Monday, October 09, 2017

1018. #BlogElul 28: Give

(Written two weeks ago, before Yom Kippur.)

This prompt brings up two two ideas: what I’ve been given, and what I can give. That my body never forgot the ability to swim, even after decades away, continues to be one of the most amazing and mystifying gifts I’ve received this year. Each time I go to the pool I feel my body stretching, getting stronger, rising to the challenge. I never imagined such a thing would be possible, especially at my age and relative lack of athletic skill. Best of all, it’s like flying. When I look through the clear blue and glide to the wall buttressed by water, safe and free, I remember that I can do this in life, too—if only I remember to open my eyes and look for friends and family waiting on the other side.

I can give this gift, too, with the help of God to remind me. I hope that the coming 25 hours will give me greater strength and understanding of how to reach this goal.

1017. #BlogElul 27: Bless

As I write this, we’re just a few hours away from Kol Nidre. I’m lucky to get to listen, imbibe, and absorb those notes, and hear a voice beyond description—and even luckier to be singing two services, tomorrow morning and afternoon. I hope and pray that my voice will fully express my heart. I hope that God will bless me to do my best, and that I will feel those blessings magnified through the kahal and be able to reflect some of them back, as well.

1016. #BlogElul 26: Create

(Written two weeks ago, before Yom Kippur.)

I used to think—why? It makes no sense—that creativity dissipated with age. This year has been one of my most creative in a long time. I decided to make tallitot, an idea that came to me one day during services but that had been brewing and bubbling for a few years. I learned and taught myself to sew. I’m getting ready for the next creative challenge, executing and marketing my ideas. I hope and pray for the continued ability to create, and for the strength to not give up when inevitable obstacles appear. I need to remember to be constantly and fully grateful for this and so many other gifts.

1015. #BlogElul 25: Change

(Written two weeks ago, before Yom Kippur.)

This prompt brings to mind a different meaning of the word than I think was intended: those silver and copper pieces that roll and clink in our pockets. As I write this, we’re on the other side of Rosh Hashanah, the final marathon just a day away. I’ve spent this past week ping-ponging between great happiness, great insecurity, renewed self-awareness, frustration, gratitude, exhaustion, and boundless energy. Life, in other words, but somewhat compressed and magnified to fit within a few days of deep reckoning. I reached no conclusions, but perhaps a little more understanding of myself and my weaknesses.

One thing I observed: I rarely carry change any more. Most of the time I pay for coffee, groceries, whatever, with a debit card, which makes it easier to track my expenses. All fine and good, but I never have anything to offer those who ask for money on the street. I will admit that I’ve rarely given that money—nor considered it as requirement for being a good person—but now there’s never an option. I’ve been doing my best to respond to those requests so with a smile and an apology.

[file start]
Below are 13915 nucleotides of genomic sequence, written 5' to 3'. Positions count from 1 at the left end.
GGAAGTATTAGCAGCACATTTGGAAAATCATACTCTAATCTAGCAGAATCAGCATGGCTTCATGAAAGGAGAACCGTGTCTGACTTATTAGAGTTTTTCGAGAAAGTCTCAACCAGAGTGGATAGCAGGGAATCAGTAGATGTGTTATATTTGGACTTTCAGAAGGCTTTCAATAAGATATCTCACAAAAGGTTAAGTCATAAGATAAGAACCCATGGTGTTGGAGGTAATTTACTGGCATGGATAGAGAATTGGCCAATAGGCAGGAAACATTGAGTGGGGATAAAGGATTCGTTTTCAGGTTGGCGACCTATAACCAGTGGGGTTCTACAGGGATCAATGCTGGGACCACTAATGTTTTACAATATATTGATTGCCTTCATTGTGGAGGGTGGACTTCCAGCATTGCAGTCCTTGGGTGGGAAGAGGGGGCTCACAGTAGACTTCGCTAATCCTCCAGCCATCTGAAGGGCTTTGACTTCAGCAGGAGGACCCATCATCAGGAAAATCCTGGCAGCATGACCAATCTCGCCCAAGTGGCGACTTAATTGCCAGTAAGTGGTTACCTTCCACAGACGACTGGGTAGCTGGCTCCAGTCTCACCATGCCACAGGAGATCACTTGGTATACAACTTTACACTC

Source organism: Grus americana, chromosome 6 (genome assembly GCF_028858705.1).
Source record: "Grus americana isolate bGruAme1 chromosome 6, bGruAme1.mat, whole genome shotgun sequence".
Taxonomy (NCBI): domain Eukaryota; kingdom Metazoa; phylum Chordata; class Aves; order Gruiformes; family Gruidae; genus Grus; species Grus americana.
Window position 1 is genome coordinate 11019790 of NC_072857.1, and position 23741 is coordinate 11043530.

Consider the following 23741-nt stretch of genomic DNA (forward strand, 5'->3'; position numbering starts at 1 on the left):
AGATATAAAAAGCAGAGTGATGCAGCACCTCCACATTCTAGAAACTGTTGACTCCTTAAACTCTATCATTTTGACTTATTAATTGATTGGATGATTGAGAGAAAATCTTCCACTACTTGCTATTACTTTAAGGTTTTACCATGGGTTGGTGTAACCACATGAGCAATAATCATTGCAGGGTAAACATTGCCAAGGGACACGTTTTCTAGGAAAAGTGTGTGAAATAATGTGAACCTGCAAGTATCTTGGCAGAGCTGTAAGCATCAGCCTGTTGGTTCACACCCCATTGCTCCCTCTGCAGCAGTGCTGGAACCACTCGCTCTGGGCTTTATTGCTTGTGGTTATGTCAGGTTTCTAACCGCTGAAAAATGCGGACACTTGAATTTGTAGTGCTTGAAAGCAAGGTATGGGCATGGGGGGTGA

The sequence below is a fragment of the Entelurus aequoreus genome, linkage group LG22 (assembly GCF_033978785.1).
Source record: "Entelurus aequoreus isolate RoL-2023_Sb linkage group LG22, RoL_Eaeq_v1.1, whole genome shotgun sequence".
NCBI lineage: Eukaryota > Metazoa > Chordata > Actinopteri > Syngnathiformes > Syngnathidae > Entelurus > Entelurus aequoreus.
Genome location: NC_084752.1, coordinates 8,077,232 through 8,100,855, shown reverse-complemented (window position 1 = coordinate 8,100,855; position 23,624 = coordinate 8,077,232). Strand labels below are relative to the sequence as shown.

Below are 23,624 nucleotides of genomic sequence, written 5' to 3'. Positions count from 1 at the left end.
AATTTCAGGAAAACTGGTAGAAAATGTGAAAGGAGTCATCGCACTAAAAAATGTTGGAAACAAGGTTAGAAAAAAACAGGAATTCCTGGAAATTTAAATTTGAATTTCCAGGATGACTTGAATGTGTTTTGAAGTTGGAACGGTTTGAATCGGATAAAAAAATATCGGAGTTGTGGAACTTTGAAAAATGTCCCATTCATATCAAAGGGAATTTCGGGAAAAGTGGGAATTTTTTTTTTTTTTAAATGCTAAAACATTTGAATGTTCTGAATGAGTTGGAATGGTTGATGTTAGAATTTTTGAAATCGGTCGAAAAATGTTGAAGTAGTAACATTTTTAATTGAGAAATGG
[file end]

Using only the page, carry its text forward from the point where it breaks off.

This awareness will not change my habits. I will continue to give tzedakah in other ways, and try to exceed what I think is my limit. What I have been thinking about, more and more, is how grateful I am to not need to be in the street asking for change. At times I’ve felt financially stretched, but I still always had a roof over my head. I am very, very lucky in so many ways, and must never forget that.

Wednesday, September 20, 2017

1019. #BlogElul 29: Return

I know I'm skipping ahead—I still have to finish 25 through 28 (all begun, or at least considered!). But since I've actually written and posted more of these this year than ever before, I want to officially conclude, for now, with the last one. The other four will appear before Yom Kippur, a fine time to continue to be circumspect. As Pirkei Avot says, starting the task is the most important part.

By #BloggingElul, I've fulfilled my goal of returning to writing after some time away. I stopped blogging because other creative pursuits took up too much of that kind of energy, and they will continue to do so. But I'm glad to have proven to myself that I didn't forget how to string words together, and still have a great deal to say. A metaphor for my life, in general: I need to to not be timid or afraid to use my voice. Oh my goodness, that lesson applies to so many different thing right now.

Whomever may be reading this, I wish you and the entire Internet a good, sweet, happy, and healthy year ahead. May our our country return to some semblance of sanity very soon, and may the world be filled with peace even sooner.

Tuesday, September 19, 2017

1014. #BlogElul 24: Hope

There's just too much to hope for at this particular moment in the world, and in our country. Writing these hopes, in some ways, feels like writing a bad science fiction story.

I hope we all don't annihilate each other any time soon. North Korea, please chill out and put away those nuclear warheads.
I hope our "president" doesn't manage to degrade the character of the presidency to a degree from which we can't recover.

I hope our Constitution, and the lawmakers sworn too uphold it, can remain strong.
I hope that the relentless tide of natural and social disasters won't claim so many lives and hearts as to wear us all down beyond repair.